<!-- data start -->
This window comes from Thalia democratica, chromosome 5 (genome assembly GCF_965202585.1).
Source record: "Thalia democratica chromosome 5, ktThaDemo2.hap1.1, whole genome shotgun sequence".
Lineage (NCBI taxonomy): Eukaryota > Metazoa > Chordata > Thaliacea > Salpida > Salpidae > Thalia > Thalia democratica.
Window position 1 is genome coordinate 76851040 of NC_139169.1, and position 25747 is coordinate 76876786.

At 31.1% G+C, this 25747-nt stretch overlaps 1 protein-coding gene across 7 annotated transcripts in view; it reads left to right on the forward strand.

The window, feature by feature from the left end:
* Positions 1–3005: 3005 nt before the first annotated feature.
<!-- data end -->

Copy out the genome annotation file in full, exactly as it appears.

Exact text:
This window comes from Thalia democratica, chromosome 5 (genome assembly GCF_965202585.1).
Source record: "Thalia democratica chromosome 5, ktThaDemo2.hap1.1, whole genome shotgun sequence".
Lineage (NCBI taxonomy): Eukaryota > Metazoa > Chordata > Thaliacea > Salpida > Salpidae > Thalia > Thalia democratica.
Window position 1 is genome coordinate 76851040 of NC_139169.1, and position 25747 is coordinate 76876786.

At 31.1% G+C, this 25747-nt stretch overlaps 1 protein-coding gene across 7 annotated transcripts in view; it reads left to right on the forward strand.

The window, feature by feature from the left end:
* Positions 1–3005: 3005 nt before the first annotated feature.